Thursday, November 24, 2005

It's A Beautiful Life

Ladies and Gentlemen, I'm in a good mood. I've just come out of a tutorial, which went really well (better than I'd hoped) and I really enjoyed it. There is live jazz on Cornmarket, and I now have my second Christmas Dinner to look forward to. Mmmmmm.

Tuesday, November 22, 2005

Christmas Dinner

Happy Christmas!

Given the fact that we are nearing the end of term, we have to have our Christmas Dinner sometime and tonight was the first of three this week (given that the hall is so small, they have to offer more than one). Only in Oxford...

It was a quality occasion, and the kitchen staff proved that they can actually produce a decent meal. It was a three course affair, starting with tomato soup, then turkey and all the trimmings (including sprouts, ladies and gentlemen) and followed up by Christmas pudding. Mmmmmm. Thanks must also go to William (our Spanish waiter) for providing me with a delicious Orange Torte from High Table.

The hall had been properly decked out and we even had crackers to pull at the beginning. I had the pleasure of some good company and really enjoyed myself. Nice.

Another Quote

I was catching up on the BBC News page this morning, and I came across this gem:

'Matthew Wilson, 18, said he had come to see Charlotte Church, because she was "a good role model."'


Monday, November 21, 2005

Quote of The Day

Earlier this evening I enjoyed a very pleasant drink with my friend Hugo in the Union, and he came out with a comment which I rather liked. With his permission I will now take this opportunity to share it with all who visit this corner of the Blogosphere.

"Falling in love is like falling down a well. It's fun until you hit the bottom, and getting out again is a nightmare".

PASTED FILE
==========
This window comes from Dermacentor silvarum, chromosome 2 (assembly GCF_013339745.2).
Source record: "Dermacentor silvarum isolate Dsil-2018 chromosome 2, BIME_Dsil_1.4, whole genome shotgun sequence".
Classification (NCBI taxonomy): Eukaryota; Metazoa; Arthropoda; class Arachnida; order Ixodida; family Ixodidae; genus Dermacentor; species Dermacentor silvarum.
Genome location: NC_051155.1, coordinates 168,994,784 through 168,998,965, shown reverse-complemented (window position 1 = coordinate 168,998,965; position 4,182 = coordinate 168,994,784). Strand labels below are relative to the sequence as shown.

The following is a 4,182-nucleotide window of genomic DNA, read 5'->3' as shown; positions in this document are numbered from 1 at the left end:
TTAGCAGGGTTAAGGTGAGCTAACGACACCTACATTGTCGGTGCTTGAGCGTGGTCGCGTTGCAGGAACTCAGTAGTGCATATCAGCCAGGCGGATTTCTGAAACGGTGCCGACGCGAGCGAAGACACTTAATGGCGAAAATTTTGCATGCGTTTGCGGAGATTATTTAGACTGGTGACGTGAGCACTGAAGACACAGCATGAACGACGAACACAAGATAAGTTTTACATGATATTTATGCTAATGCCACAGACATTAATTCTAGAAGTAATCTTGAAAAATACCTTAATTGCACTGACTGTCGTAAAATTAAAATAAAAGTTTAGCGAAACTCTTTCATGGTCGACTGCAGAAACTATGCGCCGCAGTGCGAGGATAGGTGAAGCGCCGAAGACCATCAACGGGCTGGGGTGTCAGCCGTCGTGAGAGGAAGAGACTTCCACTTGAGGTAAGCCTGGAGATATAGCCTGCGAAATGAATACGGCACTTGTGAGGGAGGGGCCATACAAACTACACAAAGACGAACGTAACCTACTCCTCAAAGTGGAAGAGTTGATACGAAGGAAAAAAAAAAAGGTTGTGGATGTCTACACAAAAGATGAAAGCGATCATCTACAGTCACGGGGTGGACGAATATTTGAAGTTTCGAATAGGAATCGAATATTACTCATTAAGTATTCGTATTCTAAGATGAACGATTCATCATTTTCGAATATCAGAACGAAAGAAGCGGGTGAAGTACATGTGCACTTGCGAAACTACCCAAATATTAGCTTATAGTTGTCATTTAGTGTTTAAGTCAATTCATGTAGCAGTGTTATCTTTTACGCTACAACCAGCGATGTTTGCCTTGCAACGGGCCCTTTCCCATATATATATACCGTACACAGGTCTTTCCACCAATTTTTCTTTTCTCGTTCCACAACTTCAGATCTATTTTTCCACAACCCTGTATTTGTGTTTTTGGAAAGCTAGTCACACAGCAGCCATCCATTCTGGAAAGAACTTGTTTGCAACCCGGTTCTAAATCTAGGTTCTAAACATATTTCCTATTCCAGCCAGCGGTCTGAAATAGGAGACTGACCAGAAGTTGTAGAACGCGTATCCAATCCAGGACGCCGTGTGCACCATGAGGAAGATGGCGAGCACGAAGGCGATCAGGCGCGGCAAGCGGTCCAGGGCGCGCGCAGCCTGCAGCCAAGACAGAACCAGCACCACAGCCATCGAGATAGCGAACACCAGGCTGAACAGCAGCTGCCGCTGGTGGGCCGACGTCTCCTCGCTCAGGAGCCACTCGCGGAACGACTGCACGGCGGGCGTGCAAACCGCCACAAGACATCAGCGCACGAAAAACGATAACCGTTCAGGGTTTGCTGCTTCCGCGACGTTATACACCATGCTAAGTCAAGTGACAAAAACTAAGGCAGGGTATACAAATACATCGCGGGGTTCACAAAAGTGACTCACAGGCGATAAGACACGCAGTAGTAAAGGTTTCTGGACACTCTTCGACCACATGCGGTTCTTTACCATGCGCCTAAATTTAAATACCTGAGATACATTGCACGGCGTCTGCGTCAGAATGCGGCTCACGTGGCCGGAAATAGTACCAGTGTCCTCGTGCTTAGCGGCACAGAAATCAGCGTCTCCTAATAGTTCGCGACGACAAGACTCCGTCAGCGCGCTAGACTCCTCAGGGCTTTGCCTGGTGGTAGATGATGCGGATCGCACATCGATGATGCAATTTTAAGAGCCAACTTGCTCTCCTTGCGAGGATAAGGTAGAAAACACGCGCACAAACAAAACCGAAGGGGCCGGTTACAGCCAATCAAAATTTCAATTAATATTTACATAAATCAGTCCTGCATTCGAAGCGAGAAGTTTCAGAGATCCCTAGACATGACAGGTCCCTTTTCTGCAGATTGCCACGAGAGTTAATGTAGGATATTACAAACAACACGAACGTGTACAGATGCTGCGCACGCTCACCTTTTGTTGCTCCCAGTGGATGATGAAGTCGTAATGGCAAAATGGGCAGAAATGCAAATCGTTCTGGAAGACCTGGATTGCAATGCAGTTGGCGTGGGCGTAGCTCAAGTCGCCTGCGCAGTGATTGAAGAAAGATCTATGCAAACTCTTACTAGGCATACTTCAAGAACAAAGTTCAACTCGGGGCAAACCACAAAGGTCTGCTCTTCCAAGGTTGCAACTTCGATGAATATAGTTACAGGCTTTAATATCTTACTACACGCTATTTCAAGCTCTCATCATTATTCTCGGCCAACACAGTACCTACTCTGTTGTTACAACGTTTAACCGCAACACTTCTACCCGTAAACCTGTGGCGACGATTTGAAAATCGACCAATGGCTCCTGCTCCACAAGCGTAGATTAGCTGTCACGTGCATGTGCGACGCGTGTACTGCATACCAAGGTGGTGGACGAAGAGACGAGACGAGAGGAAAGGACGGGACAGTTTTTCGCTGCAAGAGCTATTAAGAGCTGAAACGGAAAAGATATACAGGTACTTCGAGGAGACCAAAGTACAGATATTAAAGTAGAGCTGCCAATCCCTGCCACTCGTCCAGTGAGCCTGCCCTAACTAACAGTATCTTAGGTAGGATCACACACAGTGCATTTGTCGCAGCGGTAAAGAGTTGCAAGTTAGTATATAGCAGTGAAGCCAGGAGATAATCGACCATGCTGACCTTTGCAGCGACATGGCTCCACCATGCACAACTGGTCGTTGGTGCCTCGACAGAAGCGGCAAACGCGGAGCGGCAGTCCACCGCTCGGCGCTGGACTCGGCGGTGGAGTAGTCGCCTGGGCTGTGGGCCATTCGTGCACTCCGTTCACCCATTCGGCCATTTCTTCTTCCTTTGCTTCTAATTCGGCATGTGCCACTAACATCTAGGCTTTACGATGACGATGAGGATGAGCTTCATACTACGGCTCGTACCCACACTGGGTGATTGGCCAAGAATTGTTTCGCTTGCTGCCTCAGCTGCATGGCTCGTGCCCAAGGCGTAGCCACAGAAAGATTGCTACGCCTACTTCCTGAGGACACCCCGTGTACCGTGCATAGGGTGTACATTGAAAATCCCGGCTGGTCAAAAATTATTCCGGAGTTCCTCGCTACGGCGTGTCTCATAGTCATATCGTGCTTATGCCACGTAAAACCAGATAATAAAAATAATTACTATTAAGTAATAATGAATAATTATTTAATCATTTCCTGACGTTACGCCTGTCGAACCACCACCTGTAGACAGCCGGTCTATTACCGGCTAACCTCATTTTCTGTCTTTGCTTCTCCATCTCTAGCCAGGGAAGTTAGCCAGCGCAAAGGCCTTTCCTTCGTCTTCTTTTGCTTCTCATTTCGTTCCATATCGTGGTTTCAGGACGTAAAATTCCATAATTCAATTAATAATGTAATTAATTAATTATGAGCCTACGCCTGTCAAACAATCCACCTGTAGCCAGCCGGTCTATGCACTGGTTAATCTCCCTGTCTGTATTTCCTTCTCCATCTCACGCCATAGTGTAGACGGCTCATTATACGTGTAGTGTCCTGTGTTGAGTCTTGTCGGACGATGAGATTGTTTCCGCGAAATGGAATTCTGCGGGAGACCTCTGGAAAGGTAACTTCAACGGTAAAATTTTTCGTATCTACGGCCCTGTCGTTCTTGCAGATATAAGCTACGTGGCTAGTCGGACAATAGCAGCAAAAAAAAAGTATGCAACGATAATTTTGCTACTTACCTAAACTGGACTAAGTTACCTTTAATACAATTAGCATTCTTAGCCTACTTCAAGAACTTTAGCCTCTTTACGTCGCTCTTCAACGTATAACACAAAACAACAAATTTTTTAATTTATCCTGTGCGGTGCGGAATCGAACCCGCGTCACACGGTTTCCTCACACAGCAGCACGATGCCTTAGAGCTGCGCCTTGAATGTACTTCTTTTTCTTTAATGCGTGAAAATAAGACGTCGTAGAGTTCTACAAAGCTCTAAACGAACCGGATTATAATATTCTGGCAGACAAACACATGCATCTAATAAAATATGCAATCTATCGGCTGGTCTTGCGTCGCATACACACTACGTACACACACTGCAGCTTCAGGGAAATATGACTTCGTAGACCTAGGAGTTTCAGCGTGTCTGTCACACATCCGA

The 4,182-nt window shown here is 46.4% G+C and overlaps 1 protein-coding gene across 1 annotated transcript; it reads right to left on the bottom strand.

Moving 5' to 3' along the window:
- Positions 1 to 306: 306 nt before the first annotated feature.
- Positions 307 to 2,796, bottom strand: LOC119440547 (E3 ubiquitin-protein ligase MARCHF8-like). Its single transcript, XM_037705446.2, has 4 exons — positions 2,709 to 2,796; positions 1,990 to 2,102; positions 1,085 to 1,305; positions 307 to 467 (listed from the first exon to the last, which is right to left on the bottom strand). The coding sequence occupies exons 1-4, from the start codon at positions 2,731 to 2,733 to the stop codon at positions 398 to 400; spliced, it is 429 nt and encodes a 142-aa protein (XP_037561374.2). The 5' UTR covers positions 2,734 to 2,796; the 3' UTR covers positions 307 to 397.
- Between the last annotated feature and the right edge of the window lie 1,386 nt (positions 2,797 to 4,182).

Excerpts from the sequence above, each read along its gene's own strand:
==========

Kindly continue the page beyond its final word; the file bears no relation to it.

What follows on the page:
Profound. Possibly.

Monday, November 14, 2005

"I'm on the train"

When travelling on a train it's often quite interesting to hear how people follow up the stereotypical "I'm on the train" when talking on a mobile. I think one of the most random things I've heard was the woman earlier who said "I'm reading about the Flat Earth Theory."

Currently I'm en route to Exeter and having spent quite a bit of time on a train in the last couple of days I have discovered a new pet hate.

I have been irritated several times by those people who stand in the vestibule of a coach by the sensor for the sliding door in to the seating area and thus keep the door open, or worse cause the door to open and shut incessantly. I'm amazed by the number of people who remain oblivious to the fact they are responsible for that infuriating 'open-shut-open-shut...' of the door in question but I want to give special congratulations to the joker this morning who continued to stand by the sensor even after he'd been asked to move.

Sunday, November 13, 2005

Blogworthy Sign

This weekend has been quality - I went with Josh to join Ollie and Richard in Cardiff for Richard's birthday. We went out for an Italian last night, and although the food was nothing special it was an awesome evening. The company was great, and the banter didn't disappoint.

Staying at Richard's meant that we got to enjoy some time relaxing in the peaceful village of Cefn Cribwr, and the hospitaliy we received from his parents was just fantastic.